Sep 12, 2017 | 0 CommentsWinston Churchill called the Australian accent "the most brutal maltreatment that has ever been inflicted" on the English language. But when Strine first emerged, it was praised as an unusually pure variety. Linguist Felicity Cox traces the history of our accent from the Sydney colony to the present day - when it's still changing.Plus: pronunciation can be a source of personal anxiety and public controversy. The dictionary editors muse on the Americanisation of Australian English, the rise of "haitch", and the oral gymnastics of "ophthalmologist".Subscribe now on iTunes, Soundcloud, Stitcher, or your favourite podcast app to get the latest episode delivered direct to your inbox.
Sep 05, 2017 | 0 CommentsA rose by any other name would smell as sweet. Or would it? In this episode, we dive headfirst into the history of naming. Tiger Webb from ABC Language helps us get to grips with given name trends, surname extinction and Australian place naming; the Macquarie Dictionary editors peel back the secret stories behind everyday eponyms; and Kate is hard at work cuddling babies.Subscribe now on iTunes, Soundcloud, Stitcher, or your favourite podcast app to get the latest episode delivered direct to your inbox.
Aug 29, 2017 | 0 Comments
Season 2 of the Word for Word podcast is coming soon!
We're back! Season 2 launches 6th September with new weekly episodes, featuring more secret word histories, more fascinating guests, and more behind-the-scenes revelations from Macquarie Dictionary. Listen for a preview of what's in store this season.
Apr 27, 2017 | 0 Comments
Before 1788, hundreds of Indigenous languages were spoken in Australia. Today, that picture looks very different, but language remains an essential part of the fabric of Indigenous identity.
In this special episode of Word for Word, we explore a language with tens of thousands of speakers, as well as some languages spoken only by a handful of people; novelist Kate Grenville tells the story of an unusual First Fleet lieutenant and his attempts to learn the Gadigal language; and we meet a young Indigenous woman in the remote community of Ngukurr, who is determined to keep her grandmother's language alive.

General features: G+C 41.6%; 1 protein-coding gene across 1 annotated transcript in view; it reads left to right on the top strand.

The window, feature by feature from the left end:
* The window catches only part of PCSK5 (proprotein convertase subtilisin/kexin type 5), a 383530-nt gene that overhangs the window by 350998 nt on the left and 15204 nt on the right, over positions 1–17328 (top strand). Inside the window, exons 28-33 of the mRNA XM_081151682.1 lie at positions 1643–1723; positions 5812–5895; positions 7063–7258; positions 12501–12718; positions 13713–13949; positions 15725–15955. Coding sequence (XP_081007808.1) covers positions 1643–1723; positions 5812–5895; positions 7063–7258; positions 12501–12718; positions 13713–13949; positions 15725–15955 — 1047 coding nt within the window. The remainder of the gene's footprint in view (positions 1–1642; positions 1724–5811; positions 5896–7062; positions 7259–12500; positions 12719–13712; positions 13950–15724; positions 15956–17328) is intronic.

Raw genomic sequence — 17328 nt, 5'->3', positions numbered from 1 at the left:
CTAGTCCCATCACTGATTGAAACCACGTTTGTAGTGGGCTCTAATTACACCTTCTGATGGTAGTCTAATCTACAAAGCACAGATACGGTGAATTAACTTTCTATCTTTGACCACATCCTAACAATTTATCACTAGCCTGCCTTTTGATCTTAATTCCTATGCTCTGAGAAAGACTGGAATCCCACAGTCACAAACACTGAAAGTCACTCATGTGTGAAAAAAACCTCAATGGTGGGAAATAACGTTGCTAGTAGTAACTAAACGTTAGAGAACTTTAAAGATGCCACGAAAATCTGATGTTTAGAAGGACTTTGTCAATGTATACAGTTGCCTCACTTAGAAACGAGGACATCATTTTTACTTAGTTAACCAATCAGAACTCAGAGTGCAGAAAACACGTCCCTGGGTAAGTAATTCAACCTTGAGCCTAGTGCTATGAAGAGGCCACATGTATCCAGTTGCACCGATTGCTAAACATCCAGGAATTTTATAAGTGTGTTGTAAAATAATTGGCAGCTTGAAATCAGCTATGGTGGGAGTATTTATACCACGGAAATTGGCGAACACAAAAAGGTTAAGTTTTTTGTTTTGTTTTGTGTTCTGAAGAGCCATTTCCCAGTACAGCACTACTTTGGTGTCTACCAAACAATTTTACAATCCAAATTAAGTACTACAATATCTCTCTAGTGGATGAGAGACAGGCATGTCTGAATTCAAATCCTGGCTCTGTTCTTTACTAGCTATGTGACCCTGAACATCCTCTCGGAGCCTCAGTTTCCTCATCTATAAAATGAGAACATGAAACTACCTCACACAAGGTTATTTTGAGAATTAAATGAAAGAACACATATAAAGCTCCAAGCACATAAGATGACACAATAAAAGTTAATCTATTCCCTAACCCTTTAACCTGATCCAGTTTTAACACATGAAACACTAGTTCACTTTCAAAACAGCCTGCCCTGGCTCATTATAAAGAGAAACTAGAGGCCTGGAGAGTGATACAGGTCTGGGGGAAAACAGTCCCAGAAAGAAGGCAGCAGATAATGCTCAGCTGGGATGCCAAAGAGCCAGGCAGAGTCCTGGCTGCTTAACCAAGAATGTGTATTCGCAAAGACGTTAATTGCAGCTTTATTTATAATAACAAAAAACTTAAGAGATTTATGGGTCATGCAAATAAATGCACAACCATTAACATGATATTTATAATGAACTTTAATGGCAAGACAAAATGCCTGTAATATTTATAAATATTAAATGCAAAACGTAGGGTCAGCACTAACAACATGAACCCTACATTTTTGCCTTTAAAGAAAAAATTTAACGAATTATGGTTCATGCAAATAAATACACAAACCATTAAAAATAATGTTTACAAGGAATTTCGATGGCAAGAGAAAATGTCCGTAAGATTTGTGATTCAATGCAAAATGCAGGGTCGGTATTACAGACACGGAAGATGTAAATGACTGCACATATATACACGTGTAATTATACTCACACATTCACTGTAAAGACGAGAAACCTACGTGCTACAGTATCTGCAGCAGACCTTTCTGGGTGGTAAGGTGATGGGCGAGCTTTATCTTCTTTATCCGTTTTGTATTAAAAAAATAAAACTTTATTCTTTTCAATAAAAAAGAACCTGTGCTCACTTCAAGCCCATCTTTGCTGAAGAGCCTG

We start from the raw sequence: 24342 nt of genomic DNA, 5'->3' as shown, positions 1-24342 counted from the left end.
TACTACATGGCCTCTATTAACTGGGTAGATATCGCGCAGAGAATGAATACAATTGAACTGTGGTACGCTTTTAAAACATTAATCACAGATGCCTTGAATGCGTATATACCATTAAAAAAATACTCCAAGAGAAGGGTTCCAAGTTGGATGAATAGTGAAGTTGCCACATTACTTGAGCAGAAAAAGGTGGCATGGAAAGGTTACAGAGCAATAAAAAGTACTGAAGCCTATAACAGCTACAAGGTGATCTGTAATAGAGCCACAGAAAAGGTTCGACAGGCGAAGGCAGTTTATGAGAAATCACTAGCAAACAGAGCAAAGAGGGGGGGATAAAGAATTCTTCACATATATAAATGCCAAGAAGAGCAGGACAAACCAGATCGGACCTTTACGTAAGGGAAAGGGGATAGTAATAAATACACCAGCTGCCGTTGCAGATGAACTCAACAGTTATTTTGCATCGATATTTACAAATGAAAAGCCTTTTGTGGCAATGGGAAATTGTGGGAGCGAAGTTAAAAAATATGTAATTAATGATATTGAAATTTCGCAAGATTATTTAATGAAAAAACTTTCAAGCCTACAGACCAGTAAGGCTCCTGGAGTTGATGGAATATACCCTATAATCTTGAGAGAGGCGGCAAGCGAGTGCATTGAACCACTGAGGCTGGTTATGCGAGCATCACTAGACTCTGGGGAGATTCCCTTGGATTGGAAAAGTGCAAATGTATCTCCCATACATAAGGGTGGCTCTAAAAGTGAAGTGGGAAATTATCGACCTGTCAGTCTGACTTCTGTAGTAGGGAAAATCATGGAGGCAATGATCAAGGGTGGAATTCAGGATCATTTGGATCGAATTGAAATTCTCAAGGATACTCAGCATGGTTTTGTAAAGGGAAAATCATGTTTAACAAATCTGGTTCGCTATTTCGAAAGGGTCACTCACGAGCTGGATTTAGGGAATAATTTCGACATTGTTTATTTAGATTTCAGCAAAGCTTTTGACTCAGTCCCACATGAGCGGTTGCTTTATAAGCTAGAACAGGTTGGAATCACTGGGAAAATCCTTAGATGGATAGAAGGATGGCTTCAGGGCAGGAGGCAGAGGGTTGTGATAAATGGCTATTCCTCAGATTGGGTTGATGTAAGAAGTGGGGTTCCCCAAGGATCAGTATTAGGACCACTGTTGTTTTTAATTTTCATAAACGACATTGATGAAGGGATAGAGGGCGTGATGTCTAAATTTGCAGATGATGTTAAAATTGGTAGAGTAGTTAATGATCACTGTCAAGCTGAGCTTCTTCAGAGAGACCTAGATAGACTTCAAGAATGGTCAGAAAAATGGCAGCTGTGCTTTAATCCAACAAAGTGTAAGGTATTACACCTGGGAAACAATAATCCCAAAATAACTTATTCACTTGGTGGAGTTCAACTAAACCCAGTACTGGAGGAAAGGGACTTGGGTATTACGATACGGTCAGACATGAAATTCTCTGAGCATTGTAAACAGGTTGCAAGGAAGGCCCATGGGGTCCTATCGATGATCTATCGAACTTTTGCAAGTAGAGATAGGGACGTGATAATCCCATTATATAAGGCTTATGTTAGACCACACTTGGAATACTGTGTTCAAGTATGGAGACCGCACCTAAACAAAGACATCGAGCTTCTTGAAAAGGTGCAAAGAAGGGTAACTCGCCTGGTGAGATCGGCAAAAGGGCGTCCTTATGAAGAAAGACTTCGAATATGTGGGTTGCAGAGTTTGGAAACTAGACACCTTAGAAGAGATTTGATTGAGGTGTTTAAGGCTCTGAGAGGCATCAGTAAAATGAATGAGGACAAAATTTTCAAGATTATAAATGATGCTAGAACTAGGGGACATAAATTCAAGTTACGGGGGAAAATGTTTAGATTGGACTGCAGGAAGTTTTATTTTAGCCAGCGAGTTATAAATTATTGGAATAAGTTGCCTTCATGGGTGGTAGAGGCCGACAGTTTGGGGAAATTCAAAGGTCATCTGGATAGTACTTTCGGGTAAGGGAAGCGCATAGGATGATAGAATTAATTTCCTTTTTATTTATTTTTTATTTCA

Feb 13, 2017 | 0 Comments
Join us as we go behind the scenes in the selection process for Macquarie's Word of the Year. We listen in on the Word of the Year committee meeting, featuring guest judges Dom Knight and Annabel Crabb; the dictionary team reflects on how the extraordinary politics of 2016 collided with our language last year; and Sue Butler is the guest of honour at a kebab house.
Dec 14, 2016 | 0 Comments
Yas queen, we're finally talking internet slang! In this episode, we marvel at the evolution of language online, exploring emoji, hashtags, and new words with writer Alex McKinnon. It's lit. Also: the dictionary team reminisce about the weird things you've sent them in the mail, and the players at The Games Den reveal their favourite words.
This is the last episode in our very first series of Word for Word. But don't worry! We'll be back with brand new episodes early in the new year.
Dec 07, 2016 | 0 Comments
It's the question that sparked debate around the country: what do you call a sausage in a piece of bread? Your answer will likely reveal your roots, as the Macquarie team goes beyond bathers vs. cossies to explore Australian regionalisms. Also: Sue Butler reveals the secret histories behind some uniquely Australian turns of phrase, and we get closer to nature in search of favourite words.